05. JOHN BALDESSARI
Curators seemingly want to be artists. Architects want to be artists. I don?t know if this is an unhealthy trend or not. What disturbs me is a growing tendency for artists to be used as art materials, like paint, canvas, etc. I am uneasy about being used as an ingredient for an exhibition recipe, i.e., to illustrate a curator?s thesis. A logical extreme of this point of view would be for me to be included in an exhibition entitled ?Artists Over 6 Feet 6 Inches?, since I am 6?7?. Does this have anything to do with the work I do? It?s sandpapering the edges off of art to make it fit a recipe.
So I suppose quid pro quo ? yes! Let?s do a Documenta led by a team of artists. Here?s an idea ? let Documenta be an exhibition using curators as raw materials.
06. JENS HOFFMANN
The Next Documenta Should be Curated by an Artist
An E-Flux Project curated by Jens Hoffmann
During a conversation between artist Carsten Höller and me in Stockholm in 2002, right after the opening of Documenta 11, an idea emerged that was based on a discussion around concepts of some of the previous Documenta exhibitions. Towards the end of the meeting one of Höller?s remarks was: ?I think that it would be challenging development if an artist would be invited to curate Documenta.? Based on Höller?s idea and formed by the thoughts expressed during the discussion in Sweden grew The Next Documenta Should Be Curated By an Artist.
Today it is nothing exceptional that curators occupy a more noticeable role in the process of producing an exhibition then some decades ago. While their task was historically related to the conservation of art works and the maintenance of a museum collection, curators began more and more to be creatively and conceptually involved in the making of exhibitions. Exhibitions became the creative principle of so-called exhibition makers who were described as exhibition directors and who became catalysts between the creative individual and society. Yet in recent years the focus has shifted and exhibitions in which art works are employed to illustrate the fixations of curators have been widely criticized. The creative and intellectual exchange between artists and curators has, however, been irreversibly changed and created a new condition in this relationship. It is on this backdrop that The Next Documenta Should Be Curated By an Artist is coming together.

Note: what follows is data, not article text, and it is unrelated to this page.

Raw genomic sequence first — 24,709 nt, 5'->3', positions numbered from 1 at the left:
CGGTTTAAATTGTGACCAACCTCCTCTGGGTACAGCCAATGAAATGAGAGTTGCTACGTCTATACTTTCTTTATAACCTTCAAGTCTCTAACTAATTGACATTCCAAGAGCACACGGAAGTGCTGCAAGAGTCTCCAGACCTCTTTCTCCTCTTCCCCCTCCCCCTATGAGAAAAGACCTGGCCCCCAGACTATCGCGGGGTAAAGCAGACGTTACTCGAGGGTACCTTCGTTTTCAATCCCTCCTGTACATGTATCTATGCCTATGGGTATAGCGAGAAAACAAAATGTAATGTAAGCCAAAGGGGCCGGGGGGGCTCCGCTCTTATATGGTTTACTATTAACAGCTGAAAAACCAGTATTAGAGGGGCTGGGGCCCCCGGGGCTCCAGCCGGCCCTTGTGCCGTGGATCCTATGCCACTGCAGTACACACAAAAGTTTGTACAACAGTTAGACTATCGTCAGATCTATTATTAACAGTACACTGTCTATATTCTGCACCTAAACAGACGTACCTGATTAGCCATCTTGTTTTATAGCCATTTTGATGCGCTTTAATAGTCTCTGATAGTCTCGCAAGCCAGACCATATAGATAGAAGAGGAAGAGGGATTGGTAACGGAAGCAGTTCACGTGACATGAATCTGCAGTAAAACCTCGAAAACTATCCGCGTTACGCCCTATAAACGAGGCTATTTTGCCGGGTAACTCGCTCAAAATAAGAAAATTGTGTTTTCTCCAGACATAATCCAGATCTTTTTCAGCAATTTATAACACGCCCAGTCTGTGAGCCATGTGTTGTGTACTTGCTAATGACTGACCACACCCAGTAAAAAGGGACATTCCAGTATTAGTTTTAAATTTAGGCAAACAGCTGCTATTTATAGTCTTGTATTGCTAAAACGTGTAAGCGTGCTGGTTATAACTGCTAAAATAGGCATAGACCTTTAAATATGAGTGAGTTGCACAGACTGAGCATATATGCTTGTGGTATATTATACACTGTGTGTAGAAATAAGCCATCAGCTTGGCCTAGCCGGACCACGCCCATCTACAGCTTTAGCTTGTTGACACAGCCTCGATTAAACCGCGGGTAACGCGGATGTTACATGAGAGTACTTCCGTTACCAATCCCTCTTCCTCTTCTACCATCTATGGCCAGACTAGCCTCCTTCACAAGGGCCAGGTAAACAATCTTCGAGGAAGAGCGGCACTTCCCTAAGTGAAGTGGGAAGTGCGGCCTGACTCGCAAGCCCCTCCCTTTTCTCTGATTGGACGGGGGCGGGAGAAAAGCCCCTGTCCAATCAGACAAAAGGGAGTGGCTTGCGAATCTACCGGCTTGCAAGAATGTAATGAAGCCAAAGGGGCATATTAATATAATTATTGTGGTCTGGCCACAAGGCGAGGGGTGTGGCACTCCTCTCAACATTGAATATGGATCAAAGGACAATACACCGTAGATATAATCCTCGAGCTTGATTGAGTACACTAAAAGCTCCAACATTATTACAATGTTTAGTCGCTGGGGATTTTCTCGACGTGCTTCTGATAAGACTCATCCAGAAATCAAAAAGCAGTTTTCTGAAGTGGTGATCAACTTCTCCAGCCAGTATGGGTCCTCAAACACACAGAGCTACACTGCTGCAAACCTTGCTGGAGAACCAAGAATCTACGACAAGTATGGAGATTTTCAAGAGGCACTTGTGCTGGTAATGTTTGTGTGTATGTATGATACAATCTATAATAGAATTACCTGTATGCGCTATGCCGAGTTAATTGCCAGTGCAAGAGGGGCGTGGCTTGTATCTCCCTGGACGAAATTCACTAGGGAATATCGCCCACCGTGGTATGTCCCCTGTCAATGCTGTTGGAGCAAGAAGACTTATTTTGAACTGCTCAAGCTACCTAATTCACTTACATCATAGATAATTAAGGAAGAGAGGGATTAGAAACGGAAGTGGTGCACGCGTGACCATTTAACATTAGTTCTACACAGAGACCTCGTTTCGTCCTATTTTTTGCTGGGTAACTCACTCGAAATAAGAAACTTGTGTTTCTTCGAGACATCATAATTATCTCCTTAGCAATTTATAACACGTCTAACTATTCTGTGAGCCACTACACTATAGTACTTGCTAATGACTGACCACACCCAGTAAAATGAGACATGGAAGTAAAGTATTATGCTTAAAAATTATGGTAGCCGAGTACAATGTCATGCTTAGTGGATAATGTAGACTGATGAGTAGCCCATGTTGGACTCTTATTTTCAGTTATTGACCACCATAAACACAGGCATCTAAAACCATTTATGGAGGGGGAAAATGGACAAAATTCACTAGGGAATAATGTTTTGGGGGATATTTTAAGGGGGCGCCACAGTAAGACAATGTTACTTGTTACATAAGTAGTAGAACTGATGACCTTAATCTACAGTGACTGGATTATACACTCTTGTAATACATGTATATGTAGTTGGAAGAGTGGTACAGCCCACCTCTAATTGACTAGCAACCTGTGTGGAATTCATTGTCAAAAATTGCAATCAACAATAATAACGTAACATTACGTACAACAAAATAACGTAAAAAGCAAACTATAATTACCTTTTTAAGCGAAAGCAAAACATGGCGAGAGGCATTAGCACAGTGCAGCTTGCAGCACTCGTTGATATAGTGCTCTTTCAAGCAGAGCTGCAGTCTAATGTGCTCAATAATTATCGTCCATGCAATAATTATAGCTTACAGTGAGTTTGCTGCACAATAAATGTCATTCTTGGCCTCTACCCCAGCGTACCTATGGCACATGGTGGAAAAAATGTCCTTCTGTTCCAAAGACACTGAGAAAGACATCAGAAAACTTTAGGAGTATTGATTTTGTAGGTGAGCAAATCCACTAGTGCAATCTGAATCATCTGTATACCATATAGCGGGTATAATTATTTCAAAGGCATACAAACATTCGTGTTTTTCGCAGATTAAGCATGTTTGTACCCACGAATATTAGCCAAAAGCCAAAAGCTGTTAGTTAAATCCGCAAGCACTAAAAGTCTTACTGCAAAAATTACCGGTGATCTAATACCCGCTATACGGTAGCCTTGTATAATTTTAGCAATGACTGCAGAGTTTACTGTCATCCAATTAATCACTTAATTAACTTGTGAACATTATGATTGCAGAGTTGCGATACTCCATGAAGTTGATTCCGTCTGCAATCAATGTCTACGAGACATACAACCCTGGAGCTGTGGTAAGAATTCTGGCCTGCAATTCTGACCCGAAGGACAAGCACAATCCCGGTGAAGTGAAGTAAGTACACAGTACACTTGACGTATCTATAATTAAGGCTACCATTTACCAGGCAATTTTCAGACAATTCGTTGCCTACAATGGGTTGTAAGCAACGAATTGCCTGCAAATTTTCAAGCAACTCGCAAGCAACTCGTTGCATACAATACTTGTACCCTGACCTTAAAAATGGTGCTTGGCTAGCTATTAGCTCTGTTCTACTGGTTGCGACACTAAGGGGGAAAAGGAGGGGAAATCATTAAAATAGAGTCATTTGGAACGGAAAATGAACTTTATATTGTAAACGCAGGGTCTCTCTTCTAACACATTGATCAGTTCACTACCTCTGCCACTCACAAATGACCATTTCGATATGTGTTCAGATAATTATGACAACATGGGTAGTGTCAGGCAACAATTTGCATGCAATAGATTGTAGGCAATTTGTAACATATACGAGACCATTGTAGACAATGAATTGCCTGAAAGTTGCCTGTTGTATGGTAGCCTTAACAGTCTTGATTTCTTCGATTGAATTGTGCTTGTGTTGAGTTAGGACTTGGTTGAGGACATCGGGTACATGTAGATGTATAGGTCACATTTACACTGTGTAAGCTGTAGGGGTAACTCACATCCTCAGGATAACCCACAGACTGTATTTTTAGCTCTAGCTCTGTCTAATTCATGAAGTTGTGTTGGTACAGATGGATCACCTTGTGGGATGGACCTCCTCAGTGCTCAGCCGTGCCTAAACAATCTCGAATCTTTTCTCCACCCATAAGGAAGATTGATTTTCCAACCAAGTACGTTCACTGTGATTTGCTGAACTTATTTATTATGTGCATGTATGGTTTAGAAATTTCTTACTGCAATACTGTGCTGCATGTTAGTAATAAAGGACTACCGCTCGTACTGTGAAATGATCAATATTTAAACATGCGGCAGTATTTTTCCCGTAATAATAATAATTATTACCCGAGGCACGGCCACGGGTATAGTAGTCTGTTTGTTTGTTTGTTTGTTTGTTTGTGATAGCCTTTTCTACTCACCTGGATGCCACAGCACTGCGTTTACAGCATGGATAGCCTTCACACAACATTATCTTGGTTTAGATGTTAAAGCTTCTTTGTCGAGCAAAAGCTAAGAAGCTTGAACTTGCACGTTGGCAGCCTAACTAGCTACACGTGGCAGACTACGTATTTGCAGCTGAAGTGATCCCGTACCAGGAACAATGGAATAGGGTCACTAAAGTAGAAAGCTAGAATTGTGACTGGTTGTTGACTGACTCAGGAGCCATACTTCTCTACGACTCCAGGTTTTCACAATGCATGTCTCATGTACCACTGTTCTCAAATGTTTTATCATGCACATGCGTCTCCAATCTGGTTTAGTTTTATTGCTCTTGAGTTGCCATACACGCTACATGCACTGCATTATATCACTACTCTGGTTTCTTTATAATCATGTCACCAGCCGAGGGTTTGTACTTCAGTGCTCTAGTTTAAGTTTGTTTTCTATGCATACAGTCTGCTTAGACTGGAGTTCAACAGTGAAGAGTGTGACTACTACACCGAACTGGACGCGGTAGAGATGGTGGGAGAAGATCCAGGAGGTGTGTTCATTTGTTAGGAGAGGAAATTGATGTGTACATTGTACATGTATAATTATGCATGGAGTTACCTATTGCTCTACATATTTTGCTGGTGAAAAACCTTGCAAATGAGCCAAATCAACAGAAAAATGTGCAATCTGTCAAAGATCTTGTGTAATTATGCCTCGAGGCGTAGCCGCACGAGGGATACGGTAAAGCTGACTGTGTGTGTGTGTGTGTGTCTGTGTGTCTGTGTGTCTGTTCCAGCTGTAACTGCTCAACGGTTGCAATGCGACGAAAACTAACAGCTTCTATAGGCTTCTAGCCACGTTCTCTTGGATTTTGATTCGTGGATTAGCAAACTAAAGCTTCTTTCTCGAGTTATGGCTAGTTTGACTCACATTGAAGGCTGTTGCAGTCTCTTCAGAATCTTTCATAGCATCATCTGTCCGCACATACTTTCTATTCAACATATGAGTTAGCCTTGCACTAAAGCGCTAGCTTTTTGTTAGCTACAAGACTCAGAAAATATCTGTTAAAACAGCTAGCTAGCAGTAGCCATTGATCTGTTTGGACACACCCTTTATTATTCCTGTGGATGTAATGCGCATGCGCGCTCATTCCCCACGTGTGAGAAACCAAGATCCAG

The title of this project is less a demand than a question. A question that does not articulate a critique of previous Documenta exhibitions but rather investigates, in a provocative way, the relationship, which artists have to the profession of curating. Curators are showing more and more interest in setting up art exhibitions with greater creativity while artists are becoming more seriously involved in curating?note for example the participation of artists Gabriel Orozco and Rirkrit Tiravanija as co-curators of the 2003 Venice Biennial. For this project, following a continuous string of criticism from artists in regard to exhibition concepts that simply illustrate the curator?s ideas, a group of artists has been invited to reflect upon the conditions of the relationship between artists and curators. More importantly, the artists were asked to propose a brief concept of how they could imagine putting together an exhibition such as Documenta. An exhibition that would, from their particular point of view, represents an adequate form of exhibiting and presenting art within the model of a large-scale group exhibition. – Jens Hoffmann
The Next Documenta Should Be Curated By an Artist.
Copyrights Jens Hoffmann and Electronic Flux Corporation, 2003 / design and architecture by FDTdesign. A paper back version of this project will be published by Revolver (Archiv für aktuelle Kunst) in the Fall of 2003.]
* – Thanks to E-Flux and Jens Hoffmann.
Image on top: Friedrich Appel: Das Museum Fridericianum in Kassel
(hier arbeiteten die Brüder Grimm als kurfürstliche Bibliothekare von 1814 bis 1829). Lithographie, um 1840.]
¶ 12:00 AM